Visit My Bus. Have a Tea. Take My Photo. Meet My Friends.

::: Making Friends at the Amritsar Bus Station ::::::::::::

Having arrived at the Amritsar bus station hours before our departure time, boredom quickly caught up with me. I could sit and read; OR, I could wander with my camera and see what – and who – was around to photograph…

Super friendly bus drivers and ticket collectors in Amritsar
Super friendly bus drivers and ticket collectors in Amritsar

Snapping photographs of food stalls, fronts of vehicles and strangers could only entertain me for so long. Soon, I found myself branching out and entering empty buses to document their insides.

After leaving one such bus, a friendly (and probably bored) driver approached me with a big smile on his face. “Follow me,” he said, as I quickly walked with him to his bus and a collection of his driver friends.

“Take our picture, please,” my new friend requested.

Trying to explain through broken English and hand gestures that I wanted the Hindi-speaking drivers to look up for an overhead shot proved to be a bit of a challenge. But, after a little work they got the idea and immediately wanted me to join them for another shot.

Something as simple as getting these men to look up at the camera proved to be a bit difficult with the language barrier
Something as simple as getting these men to look up at the camera proved to be a bit difficult with the language barrier

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::: Now Take Photos of My Driver Friends! :::::::::::
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Even with a bus to drive, there was still time to smile for a photograph
Even with a bus to drive, there was still time to smile for a photograph

My new friend was SO excited that I was interested in taking photos that he proceeded to parade me around the entire terminal, introducing me to each of his driver friends. For someone who was looking for a unique way to document the Amritsar bus station, this behind-the-scenes access was my dream come true!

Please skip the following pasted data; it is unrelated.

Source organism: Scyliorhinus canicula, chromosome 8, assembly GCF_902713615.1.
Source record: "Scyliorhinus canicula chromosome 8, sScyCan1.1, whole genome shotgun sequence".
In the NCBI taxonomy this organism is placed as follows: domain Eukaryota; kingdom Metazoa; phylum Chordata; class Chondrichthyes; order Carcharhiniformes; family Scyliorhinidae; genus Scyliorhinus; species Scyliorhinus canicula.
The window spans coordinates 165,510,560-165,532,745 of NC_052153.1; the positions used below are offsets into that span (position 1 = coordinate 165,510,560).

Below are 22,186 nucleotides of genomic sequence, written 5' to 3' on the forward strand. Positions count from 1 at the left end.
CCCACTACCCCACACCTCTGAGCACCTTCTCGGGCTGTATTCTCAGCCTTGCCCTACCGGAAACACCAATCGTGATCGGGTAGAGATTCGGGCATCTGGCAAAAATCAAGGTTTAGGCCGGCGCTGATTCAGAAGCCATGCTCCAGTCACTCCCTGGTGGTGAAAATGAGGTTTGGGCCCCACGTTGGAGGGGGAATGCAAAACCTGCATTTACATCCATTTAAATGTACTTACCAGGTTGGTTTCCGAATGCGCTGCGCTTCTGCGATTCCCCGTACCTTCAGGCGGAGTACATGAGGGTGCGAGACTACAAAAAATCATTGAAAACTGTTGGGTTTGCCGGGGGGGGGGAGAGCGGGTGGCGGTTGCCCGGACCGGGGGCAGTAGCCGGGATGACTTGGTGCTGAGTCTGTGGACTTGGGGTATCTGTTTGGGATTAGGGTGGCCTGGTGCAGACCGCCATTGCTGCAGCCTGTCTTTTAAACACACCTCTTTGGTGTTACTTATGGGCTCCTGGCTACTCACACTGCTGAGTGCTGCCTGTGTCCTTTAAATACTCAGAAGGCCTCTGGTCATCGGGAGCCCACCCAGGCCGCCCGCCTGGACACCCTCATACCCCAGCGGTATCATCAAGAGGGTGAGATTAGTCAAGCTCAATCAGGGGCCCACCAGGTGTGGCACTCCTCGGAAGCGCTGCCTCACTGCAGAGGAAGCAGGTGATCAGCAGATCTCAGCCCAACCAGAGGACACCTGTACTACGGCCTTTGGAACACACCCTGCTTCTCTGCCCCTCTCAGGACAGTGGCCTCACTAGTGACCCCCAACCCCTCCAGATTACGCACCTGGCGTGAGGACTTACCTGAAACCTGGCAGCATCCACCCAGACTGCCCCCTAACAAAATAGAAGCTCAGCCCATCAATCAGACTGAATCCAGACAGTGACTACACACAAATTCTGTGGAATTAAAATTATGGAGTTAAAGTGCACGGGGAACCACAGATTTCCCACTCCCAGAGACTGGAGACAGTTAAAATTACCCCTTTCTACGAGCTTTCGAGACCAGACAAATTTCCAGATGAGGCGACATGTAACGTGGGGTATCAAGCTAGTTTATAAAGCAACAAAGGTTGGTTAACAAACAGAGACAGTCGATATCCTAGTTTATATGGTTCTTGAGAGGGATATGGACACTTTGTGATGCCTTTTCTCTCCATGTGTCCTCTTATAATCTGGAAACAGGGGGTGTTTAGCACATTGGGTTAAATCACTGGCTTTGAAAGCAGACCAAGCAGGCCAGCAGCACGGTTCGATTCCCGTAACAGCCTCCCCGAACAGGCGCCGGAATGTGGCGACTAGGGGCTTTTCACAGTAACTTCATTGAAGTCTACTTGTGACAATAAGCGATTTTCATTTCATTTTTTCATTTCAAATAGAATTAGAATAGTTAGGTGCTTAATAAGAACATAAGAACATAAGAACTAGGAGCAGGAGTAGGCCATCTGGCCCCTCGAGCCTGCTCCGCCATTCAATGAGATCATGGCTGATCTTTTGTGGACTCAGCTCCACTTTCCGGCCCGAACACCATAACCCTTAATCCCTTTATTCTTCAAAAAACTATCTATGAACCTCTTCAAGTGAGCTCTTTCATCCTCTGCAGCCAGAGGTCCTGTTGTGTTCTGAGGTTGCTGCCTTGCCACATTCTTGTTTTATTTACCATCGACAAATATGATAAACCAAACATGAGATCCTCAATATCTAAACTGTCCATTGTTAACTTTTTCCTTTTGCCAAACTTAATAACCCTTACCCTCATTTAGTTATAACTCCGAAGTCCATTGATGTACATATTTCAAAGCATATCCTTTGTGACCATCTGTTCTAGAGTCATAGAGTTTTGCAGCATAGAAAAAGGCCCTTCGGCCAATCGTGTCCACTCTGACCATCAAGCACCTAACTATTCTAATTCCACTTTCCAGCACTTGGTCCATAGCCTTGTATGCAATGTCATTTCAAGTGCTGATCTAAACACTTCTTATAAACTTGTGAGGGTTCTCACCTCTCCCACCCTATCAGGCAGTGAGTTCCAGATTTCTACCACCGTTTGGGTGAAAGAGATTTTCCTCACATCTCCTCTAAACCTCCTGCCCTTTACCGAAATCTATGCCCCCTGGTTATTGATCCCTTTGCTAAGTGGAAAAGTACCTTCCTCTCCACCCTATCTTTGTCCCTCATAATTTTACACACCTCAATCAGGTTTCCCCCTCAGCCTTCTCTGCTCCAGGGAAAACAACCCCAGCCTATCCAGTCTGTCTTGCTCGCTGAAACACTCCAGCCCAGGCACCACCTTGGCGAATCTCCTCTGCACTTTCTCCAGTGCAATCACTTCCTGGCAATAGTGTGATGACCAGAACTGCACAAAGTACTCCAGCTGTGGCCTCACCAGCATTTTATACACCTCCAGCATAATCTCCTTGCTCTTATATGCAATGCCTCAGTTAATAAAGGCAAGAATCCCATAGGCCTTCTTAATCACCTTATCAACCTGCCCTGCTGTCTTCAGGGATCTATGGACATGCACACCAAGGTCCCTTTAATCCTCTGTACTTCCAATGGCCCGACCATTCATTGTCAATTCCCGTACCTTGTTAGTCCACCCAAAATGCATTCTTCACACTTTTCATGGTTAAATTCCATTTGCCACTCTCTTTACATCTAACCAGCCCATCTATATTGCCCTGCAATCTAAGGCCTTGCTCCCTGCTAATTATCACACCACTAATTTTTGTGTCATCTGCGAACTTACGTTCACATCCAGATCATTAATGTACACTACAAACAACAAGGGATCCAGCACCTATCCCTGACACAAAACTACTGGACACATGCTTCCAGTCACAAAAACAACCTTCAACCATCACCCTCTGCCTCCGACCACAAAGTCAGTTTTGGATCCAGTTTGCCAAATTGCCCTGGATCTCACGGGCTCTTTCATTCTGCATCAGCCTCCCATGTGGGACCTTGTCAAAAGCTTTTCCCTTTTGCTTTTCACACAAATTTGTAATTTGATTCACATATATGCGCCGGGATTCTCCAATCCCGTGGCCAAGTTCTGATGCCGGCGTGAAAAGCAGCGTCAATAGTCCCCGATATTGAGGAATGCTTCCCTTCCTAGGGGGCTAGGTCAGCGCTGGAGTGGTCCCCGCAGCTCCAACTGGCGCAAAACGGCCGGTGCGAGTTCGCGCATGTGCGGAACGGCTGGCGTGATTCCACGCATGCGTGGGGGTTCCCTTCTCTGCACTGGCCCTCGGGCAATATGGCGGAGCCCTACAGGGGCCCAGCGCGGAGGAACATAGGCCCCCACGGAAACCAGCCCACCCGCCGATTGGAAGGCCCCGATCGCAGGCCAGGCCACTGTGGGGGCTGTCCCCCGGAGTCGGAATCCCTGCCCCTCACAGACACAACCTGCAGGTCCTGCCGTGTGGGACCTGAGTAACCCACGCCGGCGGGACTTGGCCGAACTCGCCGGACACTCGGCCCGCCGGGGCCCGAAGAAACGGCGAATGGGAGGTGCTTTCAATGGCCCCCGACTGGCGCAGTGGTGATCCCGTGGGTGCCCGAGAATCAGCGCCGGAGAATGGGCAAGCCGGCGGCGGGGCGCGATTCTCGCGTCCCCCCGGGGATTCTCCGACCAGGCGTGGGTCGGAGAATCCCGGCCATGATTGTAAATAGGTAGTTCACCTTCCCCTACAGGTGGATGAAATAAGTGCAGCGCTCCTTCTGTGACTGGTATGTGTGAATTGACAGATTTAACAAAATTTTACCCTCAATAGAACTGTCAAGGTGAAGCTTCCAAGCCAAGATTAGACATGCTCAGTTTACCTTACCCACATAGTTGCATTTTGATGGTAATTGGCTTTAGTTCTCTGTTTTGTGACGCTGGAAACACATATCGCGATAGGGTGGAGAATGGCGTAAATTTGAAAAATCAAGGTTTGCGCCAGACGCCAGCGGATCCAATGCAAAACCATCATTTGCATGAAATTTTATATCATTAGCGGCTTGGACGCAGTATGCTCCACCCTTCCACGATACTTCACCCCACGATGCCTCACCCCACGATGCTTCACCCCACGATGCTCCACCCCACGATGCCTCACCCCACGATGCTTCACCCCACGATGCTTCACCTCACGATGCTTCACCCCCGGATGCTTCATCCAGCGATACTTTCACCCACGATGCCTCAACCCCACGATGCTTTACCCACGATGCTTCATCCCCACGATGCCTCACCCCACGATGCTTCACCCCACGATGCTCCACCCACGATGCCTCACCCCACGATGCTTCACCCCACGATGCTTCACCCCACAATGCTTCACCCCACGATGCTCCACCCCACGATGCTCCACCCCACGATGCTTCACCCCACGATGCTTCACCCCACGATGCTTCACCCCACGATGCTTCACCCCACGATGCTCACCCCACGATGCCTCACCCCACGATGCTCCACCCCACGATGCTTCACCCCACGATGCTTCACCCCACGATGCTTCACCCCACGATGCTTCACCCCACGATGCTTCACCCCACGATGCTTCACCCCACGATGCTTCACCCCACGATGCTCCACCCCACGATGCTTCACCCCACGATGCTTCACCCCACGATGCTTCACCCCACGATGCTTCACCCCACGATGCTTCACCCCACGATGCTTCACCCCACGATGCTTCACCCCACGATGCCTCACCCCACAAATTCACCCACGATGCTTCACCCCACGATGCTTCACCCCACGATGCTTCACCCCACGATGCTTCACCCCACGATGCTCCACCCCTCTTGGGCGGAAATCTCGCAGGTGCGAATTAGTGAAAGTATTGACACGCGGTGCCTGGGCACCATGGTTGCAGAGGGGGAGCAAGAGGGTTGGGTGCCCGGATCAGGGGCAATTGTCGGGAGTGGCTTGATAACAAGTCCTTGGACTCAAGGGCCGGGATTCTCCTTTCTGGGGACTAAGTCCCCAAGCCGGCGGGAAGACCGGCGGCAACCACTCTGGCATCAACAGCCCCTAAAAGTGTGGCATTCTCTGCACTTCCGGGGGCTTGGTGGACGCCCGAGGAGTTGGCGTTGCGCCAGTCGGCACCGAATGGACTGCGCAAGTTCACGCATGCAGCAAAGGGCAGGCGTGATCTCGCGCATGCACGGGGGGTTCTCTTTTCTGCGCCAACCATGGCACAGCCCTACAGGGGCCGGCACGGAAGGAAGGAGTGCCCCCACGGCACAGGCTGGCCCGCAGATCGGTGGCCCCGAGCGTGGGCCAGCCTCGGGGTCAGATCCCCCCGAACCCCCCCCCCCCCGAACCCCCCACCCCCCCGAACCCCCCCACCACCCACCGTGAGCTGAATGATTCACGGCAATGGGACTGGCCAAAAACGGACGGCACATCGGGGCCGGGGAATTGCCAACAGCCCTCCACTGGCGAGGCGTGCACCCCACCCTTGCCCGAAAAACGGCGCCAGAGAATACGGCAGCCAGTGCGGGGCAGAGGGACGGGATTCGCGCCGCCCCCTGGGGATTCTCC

Bus drivers smiled wide, laughed, joked and were fascinated by me and my camera. As always, I never understand what people get out of having me take their photo: knowing that they will never again see the picture.

Finally, with no more of his friends for me to meet, we said our goodbyes and I went back to the benches where Carrie, Lauren and Tara were sitting to tell them the story of my walk around the Amritsar bus station.

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::: Nice Beard! Have a Chai. Are You Muslim? ::::::::::
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A little while later, bordeom struck again…so I grabbed my camera and went for another wander.

This time, I was taking photos of power lines, tuk tuks and busy streets when I was approached by a pair of Sikh men: one a driver, the other a ticket collector. They immediately invited me onto their bus, which was waiting at the back of the terminal for their departure time.

The Muslim bus driver and his ticket collector who invited me onto their bus for a chai and a chat
The Muslim bus driver and his ticket collector who invited me onto their bus for a chai and a chat